One of the reasons last year’s report was so influential was because of the numbers taking part. This year we’re aiming for more participants again.

We’re conscious that some of the information we’re asking for is potentially sensitive, and that some opinions might be contentious. We take confidentiality extremely seriously: all responses will be kept anonymous, and when we include direct quotes in the final report, we’ll take care to ensure that no potentially identifying information is included – in fact, once a quote has been identified for inclusion, that’s the only editing we do. We hope that services will be reassured by this and will be frank in their responses.

We’ll email members, subscribers and other contacts as the surveys go live, or you can check our website and Facebook page. If you would like more information, please contact Paul Anders – . If you would like to read last year’s report, please follow this link:

Friday, 15 August 2014

Rise in benefits sanctions: an incentive or a punishment?

New figures from the Department of Work and Pensions out this week show a sharp increase in the number of people being sanctioned – that is, having their benefits temporarily withdrawn.  (Thanks to my colleague Paul Anders for drawing my attention to them).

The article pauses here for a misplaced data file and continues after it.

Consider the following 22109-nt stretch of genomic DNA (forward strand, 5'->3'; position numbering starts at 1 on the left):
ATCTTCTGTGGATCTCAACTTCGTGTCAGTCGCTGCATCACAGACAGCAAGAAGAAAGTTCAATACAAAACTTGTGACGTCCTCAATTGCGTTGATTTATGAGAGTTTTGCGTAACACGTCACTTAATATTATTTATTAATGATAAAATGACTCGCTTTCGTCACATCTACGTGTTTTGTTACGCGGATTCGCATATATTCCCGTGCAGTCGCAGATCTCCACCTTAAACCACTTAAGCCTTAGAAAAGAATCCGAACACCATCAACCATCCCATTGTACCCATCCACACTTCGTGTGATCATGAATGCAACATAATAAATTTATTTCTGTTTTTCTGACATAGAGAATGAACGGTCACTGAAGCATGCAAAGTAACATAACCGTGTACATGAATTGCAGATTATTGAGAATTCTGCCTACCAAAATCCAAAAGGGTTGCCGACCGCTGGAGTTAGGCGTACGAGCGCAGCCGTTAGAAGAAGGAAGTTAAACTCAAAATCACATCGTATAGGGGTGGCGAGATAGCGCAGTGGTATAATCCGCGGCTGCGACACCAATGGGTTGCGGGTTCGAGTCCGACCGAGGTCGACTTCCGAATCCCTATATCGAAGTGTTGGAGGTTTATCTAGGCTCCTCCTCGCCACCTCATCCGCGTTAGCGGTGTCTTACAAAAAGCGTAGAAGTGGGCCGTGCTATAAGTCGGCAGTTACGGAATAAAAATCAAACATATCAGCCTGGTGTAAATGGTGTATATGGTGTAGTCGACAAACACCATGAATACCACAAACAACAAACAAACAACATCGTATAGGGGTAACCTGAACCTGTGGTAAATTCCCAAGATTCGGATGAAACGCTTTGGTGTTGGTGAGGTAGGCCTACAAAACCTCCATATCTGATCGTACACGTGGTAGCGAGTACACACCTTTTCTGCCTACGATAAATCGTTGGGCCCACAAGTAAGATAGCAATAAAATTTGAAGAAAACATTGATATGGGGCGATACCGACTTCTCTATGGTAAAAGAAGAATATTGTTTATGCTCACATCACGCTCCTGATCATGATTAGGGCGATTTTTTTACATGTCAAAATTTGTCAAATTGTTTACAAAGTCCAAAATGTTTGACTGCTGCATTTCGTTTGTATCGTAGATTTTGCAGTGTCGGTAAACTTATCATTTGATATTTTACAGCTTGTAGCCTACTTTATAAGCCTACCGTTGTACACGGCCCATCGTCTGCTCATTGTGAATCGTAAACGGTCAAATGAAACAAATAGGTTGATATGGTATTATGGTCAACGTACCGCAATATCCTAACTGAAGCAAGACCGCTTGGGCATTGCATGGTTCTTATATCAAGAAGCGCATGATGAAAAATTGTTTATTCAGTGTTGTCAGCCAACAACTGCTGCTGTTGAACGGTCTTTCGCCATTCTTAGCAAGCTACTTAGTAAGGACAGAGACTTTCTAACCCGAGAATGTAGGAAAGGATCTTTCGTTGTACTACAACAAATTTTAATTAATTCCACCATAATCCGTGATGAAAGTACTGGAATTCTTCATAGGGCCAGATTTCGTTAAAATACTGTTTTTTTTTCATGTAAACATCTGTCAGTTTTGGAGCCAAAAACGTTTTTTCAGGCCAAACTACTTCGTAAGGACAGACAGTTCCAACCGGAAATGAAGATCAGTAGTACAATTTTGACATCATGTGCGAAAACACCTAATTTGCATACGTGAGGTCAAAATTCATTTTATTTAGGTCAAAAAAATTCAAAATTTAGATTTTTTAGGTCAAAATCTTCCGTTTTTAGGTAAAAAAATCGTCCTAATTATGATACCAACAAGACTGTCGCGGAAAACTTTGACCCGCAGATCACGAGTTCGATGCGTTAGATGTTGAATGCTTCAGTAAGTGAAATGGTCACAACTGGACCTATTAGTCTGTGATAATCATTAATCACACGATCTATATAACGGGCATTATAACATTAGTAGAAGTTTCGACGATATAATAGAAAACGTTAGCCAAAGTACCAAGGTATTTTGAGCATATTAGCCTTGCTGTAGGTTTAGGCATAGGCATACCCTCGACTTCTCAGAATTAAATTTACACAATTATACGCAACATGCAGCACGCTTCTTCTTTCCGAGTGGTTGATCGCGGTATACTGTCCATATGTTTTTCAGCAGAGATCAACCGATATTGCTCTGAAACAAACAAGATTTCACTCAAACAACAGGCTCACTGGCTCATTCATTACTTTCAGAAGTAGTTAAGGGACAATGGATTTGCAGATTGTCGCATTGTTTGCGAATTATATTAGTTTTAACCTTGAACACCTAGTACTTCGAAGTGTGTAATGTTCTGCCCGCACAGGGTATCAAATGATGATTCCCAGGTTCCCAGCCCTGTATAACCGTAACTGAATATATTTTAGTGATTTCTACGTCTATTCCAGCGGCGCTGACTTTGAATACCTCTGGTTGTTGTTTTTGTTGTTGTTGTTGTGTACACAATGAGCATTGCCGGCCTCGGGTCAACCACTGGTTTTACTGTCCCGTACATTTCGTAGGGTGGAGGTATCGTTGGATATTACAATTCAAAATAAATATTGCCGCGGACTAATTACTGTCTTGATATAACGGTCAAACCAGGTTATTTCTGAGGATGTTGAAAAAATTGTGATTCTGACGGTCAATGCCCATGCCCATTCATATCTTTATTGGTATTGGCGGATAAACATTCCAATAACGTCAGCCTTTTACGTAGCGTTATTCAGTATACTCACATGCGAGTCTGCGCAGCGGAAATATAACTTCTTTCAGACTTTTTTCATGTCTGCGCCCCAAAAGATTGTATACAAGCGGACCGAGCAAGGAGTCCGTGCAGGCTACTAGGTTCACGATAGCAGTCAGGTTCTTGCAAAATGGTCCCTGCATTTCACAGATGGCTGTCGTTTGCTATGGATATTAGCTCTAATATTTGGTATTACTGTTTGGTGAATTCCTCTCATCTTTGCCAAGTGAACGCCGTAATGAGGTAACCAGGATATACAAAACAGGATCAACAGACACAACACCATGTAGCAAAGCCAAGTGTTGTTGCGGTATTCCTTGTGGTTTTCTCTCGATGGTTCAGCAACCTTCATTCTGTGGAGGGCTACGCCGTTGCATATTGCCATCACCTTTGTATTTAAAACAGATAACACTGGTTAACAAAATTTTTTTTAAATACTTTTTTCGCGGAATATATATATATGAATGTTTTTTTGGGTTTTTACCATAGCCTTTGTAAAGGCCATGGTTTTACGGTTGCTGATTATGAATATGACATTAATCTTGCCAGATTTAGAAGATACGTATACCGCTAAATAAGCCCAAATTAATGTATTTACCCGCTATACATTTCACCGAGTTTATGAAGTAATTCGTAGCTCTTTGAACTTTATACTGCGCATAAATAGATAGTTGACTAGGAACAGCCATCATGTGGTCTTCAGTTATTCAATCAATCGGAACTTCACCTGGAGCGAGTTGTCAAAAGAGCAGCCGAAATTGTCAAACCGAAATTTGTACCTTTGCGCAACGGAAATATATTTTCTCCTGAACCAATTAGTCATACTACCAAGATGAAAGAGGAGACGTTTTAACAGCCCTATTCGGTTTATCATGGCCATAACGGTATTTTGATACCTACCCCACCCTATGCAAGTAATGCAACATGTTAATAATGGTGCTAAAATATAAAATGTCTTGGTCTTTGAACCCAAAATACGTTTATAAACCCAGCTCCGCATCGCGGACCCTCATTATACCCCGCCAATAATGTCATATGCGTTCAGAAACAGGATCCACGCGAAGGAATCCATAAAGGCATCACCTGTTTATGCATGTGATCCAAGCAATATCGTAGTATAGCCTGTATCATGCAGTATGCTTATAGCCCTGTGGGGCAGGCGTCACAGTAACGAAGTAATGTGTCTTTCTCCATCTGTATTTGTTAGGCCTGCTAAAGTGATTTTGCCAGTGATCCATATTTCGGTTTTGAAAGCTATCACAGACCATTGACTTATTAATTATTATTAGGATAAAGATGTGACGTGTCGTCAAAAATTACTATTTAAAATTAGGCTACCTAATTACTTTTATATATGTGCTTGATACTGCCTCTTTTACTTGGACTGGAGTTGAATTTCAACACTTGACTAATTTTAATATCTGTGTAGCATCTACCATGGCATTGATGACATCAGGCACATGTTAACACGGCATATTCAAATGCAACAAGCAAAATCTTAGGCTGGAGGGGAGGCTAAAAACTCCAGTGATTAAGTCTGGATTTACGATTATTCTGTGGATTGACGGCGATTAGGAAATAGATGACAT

The most dramatic increase is among those claiming Employment Support Allowance (ESA), which supports people who are unable to work, or need support to work, due to illness or disability. Sanctions are applied (as I'll explain in more detail) where someone has failed to comply with the requirements that come with claiming their benefit.

How much has sanctioning increased?

The figures are stark: in the first quarter of 2013, 3,574 people on ESA were sanctioned; the figure for Q1 of 2014 is 15,955. That’s an increase of 346% – and understandably, this dramatic surge has drawn critical comment from Crisis and others.

The sanctions regime for ESA was significantly toughened in December 2012, meaning claimants could lose more of their allowance for less flexible – and potentially longer – periods of time. Since then, the number of people being sanctioned has steadily increased:

Before we jump to any conclusions, the first thing to look at is the number of claimants. Can the increase be accounted for by greater numbers of people claiming ESA?

The ESA caseload in February 2013 was about 1.6 million. It’s been increasing steadily since the benefit was introduced in late 2008, and in February of this year hit the 2 million mark:

However, that's only an increase of 31% over the year - clearly nowhere near enough to account for the rise in sanctioning during the same time.

So, why are more people being sanctioned?